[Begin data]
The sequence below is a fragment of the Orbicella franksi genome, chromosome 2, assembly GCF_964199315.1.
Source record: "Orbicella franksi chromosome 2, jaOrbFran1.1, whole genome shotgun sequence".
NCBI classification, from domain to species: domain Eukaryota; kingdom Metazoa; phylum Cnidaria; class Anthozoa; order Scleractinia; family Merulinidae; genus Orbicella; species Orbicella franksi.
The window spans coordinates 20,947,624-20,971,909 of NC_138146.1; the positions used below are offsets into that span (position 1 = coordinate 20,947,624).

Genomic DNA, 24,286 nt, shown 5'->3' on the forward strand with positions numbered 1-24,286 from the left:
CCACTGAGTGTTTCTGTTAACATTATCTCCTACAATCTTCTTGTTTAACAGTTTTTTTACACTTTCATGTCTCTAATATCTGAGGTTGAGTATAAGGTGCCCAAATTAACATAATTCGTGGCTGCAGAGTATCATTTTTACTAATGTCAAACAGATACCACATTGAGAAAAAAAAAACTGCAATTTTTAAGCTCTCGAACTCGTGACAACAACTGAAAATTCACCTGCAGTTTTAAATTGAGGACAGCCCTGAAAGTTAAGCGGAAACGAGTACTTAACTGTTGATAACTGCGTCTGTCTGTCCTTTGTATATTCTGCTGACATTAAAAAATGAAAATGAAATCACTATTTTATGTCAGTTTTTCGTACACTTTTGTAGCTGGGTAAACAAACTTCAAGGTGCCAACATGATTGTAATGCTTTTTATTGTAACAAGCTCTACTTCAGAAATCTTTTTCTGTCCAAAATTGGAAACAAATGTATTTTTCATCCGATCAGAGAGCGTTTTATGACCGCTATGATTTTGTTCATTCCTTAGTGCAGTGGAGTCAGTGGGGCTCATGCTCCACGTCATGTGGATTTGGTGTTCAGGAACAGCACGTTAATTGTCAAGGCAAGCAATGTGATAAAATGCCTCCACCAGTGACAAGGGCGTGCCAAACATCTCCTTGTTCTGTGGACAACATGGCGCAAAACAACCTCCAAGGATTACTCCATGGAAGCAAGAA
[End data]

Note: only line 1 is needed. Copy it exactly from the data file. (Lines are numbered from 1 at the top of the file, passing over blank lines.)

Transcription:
The sequence below is a fragment of the Orbicella franksi genome, chromosome 2, assembly GCF_964199315.1.